Justices Flex Their Power in EPA Case
In a significant defeat for Barack Obama’s Environmental Protection Agency, the U.S. Supreme Court in a 5-4 vote Monday rejected emissions regulations for power plants because the agency didn’t engage in a full-blown cost-benefit analysis at the very first stage of its regulatory process. From the Obama administration’s perspective, if it had to lose Justice Anthony Kennedy’s deciding vote in one high-profile case this term, it was better for it to lose this environmental case than the Affordable Care Act decision. But the loss will still smart for environmentalists. And the decision in Michigan v. EPA, alongside the simultaneously announced 5-4 decision to uphold the use of the drug midazolam in executions, should remind all of us that Kennedy stubbornly refuses to become an out-and-out liberal in the twilight of his legal career.
The court’s opinion, written by Justice Antonin Scalia, reads as though it’s describing a regulatory process completely unfamiliar from Justice Elena Kagan’s dissent. The Clean Air Act says that after studying “hazards to public health,” the EPA must act if it determines that regulation is “appropriate and necessary.” The case turns on the words “appropriate and necessary” -- do they require a cost-benefit analysis to determine if regulation would be not only beneficial to health but also worth its costs?
In Scalia’s presentation, the EPA proceeded to regulate without considering costs. “The Agency gave cost no thought at all,” he wrote with characteristic emphasis, “because it considered cost irrelevant to its initial decision to regulate.”
Scalia then applied a legal standard known as the “Chevron” standard, which was also in the news last week in the ACA case -- where Chief Justice John Roberts chose not to apply it. The Chevron rule says that where statute is ambiguous and applying it is the job of an administrative agency, the court should defer to the agency’s interpretation, provided it is reasonable.
Scalia, writing for the majority, said that it wasn’t reasonable for the EPA not to perform a cost-benefit analysis at the outset, before it began the regulatory process. This was an especially aggressive assault on the Chevron doctrine, which generally would give substantial leeway to an agency. Indeed, it’s hard to understand it as anything other than driven by the political outcome of the case.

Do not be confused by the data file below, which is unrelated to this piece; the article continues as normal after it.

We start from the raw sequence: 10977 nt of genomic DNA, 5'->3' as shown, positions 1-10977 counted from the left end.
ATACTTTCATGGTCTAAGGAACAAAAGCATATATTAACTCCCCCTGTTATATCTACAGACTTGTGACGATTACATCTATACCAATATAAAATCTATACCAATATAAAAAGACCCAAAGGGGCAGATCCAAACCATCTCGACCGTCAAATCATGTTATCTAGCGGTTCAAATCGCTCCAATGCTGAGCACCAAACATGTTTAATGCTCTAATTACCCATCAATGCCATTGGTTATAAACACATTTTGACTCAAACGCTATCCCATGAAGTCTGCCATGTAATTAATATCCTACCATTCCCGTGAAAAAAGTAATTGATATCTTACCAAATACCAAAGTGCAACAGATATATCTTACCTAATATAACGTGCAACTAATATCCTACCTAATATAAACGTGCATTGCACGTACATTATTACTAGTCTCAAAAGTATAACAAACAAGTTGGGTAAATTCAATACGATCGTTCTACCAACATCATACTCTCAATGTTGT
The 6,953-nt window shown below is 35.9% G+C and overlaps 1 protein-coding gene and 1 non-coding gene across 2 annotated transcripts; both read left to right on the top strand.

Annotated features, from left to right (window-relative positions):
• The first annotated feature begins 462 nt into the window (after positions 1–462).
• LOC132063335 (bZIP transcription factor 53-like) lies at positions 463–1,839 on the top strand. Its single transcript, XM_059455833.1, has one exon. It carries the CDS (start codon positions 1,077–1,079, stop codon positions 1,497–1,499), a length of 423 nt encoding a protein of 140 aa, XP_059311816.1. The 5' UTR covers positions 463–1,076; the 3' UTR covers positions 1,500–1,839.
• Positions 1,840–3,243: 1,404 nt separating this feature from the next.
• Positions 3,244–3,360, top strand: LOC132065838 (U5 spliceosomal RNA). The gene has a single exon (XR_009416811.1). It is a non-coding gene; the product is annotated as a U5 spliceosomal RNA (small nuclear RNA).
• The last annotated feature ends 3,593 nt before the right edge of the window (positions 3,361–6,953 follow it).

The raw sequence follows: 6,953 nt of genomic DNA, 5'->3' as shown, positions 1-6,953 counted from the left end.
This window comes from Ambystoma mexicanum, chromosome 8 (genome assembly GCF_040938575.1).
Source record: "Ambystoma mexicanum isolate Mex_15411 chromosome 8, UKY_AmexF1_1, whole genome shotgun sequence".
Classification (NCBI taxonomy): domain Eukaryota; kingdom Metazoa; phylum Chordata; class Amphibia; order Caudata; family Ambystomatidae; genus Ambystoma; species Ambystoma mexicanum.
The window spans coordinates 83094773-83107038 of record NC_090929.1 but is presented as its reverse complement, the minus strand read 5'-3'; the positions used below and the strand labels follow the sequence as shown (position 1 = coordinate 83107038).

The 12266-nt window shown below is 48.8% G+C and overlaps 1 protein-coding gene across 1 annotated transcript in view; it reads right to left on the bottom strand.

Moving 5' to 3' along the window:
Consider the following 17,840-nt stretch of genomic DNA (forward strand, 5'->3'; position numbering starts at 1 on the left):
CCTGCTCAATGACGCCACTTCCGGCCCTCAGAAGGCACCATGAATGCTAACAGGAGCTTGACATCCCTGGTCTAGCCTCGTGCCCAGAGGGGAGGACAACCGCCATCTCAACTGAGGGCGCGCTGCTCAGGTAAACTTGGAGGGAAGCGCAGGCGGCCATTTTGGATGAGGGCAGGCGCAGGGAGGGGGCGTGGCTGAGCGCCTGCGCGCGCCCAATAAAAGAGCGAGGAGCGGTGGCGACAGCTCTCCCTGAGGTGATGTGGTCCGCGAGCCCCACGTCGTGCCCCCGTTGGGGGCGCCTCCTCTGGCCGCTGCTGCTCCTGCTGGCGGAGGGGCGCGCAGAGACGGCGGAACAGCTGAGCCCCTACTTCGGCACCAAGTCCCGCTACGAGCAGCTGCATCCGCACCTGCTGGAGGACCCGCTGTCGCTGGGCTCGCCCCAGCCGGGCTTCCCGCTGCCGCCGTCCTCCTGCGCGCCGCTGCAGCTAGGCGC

The reason for this understanding of Scalia’s opinion is that, as Kagan pointed out in dissent, the EPA did engage in cost-benefit analysis -- multiple times. She agreed with the majority, Kagan said, that the agency’s actions would’ve been unreasonable if they’d given no thought to cost at all, as Scalia charged.
“But that is just not what happened here,” Kagan wrote with more than a touch of annoyance. “Over more than a decade, EPA took costs into account at multiple stages and through multiple means as it set emissions limits for power plants.” And when the EPA made its “appropriate and necessary” finding, she explained, it knew it would engage in these repeated analyses of costs and benefits.
According to the usual application of Chevron, once it was determined to be ambiguous whether the words “appropriate and necessary” require an immediate cost-benefit evaluation or whether it’s sufficient to perform that task down the line, the court should defer to the agency’s answer to that question. For Kagan, the case should’ve been a standard instance of deference.
Justice Clarence Thomas concurred separately to say that Chevron is not just a bad idea, but fundamentally unconstitutional. It’s the province of the judiciary to say what the law is, according to the precedent of Marbury v. Madison, the early 19th century case that established the principle of judicial review. In Thomas’s view, deferring to reasonable agency interpretations of the law, even when they’re incorrect, involves an abdication of that power and responsibility.
The Chevron doctrine was created to respond to contemporary circumstances, in which huge amounts of real-world legislation is done by administrative agencies to whom Congress delegates rule-making power that amounts to the power to make laws.
Is Chevron under attack, as my colleague Cass Sunstein suggested after King v. Burwell, the ACA case decided last week? There Roberts held that Chevron doesn’t apply to questions of “deep economic and political significance,” where it appears Congress didn’t mean to assign interpretive power to the agency.
Monday’s EPA opinion suggests that the answer is no. The Chevron test is malleable enough for the court to use it to reach whatever conclusion it wishes -- and that’s often the yardstick by which a doctrinal tool’s usefulness is measured.
What’s more, Roberts was actually doing the Obama administration a favor by refusing to apply Chevron in the ACA case. If Chevron applies to a given statute, an agency can under the right circumstances reinterpret the meaning of the statute when control over the agency changes. Had Roberts applied Chevron to the question of whether the law allowed the IRS to grant subsidies to people purchasing insurance on exchanges created by the federal government on behalf of the states, a subsequent Republican administration could potentially have changed the Obama administration’s interpretation of the law. The victory for the Obama administration would therefore have been temporary.
The Chevron loophole in the ACA case is of a piece with the court’s use of the Chevron doctrine in the EPA case. Judges are using legal tools to get the results they think are best for the country. They’re in charge, not the administrative agencies. If you don’t like the outcome -- vote for your favorite party to nominate judges who share your preferences.
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